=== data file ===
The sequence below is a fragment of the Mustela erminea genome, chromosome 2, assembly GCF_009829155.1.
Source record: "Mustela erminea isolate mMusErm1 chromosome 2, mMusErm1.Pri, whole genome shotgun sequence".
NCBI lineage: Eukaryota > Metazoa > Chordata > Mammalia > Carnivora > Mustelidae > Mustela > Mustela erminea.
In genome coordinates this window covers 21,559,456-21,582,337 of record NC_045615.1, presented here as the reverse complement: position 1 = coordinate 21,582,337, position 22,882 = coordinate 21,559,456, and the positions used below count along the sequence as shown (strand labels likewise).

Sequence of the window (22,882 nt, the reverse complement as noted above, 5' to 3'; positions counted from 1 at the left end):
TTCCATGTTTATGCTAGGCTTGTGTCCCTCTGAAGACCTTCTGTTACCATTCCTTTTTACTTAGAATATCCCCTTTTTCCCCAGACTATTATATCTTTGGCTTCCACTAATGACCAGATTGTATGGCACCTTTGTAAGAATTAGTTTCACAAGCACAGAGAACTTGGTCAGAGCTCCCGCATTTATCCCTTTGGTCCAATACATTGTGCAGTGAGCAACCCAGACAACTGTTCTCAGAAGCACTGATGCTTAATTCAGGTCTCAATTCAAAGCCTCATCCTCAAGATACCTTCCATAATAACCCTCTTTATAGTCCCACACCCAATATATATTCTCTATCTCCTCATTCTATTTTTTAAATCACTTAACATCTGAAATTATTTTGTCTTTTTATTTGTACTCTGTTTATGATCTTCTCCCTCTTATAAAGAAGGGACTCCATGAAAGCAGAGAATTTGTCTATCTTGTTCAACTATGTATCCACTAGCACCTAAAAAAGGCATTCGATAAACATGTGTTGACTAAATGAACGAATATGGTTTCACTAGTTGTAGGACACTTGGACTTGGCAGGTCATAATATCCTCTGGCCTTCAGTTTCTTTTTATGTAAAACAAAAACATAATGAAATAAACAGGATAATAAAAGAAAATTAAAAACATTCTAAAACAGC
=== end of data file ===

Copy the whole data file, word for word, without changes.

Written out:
The sequence below is a fragment of the Mustela erminea genome, chromosome 2, assembly GCF_009829155.1.
Source record: "Mustela erminea isolate mMusErm1 chromosome 2, mMusErm1.Pri, whole genome shotgun sequence".
NCBI lineage: Eukaryota > Metazoa > Chordata > Mammalia > Carnivora > Mustelidae > Mustela > Mustela erminea.
In genome coordinates this window covers 21,559,456-21,582,337 of record NC_045615.1, presented here as the reverse complement: position 1 = coordinate 21,582,337, position 22,882 = coordinate 21,559,456, and the positions used below count along the sequence as shown (strand labels likewise).

Sequence of the window (22,882 nt, the reverse complement as noted above, 5' to 3'; positions counted from 1 at the left end):
TTCCATGTTTATGCTAGGCTTGTGTCCCTCTGAAGACCTTCTGTTACCATTCCTTTTTACTTAGAATATCCCCTTTTTCCCCAGACTATTATATCTTTGGCTTCCACTAATGACCAGATTGTATGGCACCTTTGTAAGAATTAGTTTCACAAGCACAGAGAACTTGGTCAGAGCTCCCGCATTTATCCCTTTGGTCCAATACATTGTGCAGTGAGCAACCCAGACAACTGTTCTCAGAAGCACTGATGCTTAATTCAGGTCTCAATTCAAAGCCTCATCCTCAAGATACCTTCCATAATAACCCTCTTTATAGTCCCACACCCAATATATATTCTCTATCTCCTCATTCTATTTTTTAAATCACTTAACATCTGAAATTATTTTGTCTTTTTATTTGTACTCTGTTTATGATCTTCTCCCTCTTATAAAGAAGGGACTCCATGAAAGCAGAGAATTTGTCTATCTTGTTCAACTATGTATCCACTAGCACCTAAAAAAGGCATTCGATAAACATGTGTTGACTAAATGAACGAATATGGTTTCACTAGTTGTAGGACACTTGGACTTGGCAGGTCATAATATCCTCTGGCCTTCAGTTTCTTTTTATGTAAAACAAAAACATAATGAAATAAACAGGATAATAAAAGAAAATTAAAAACATTCTAAAACAGC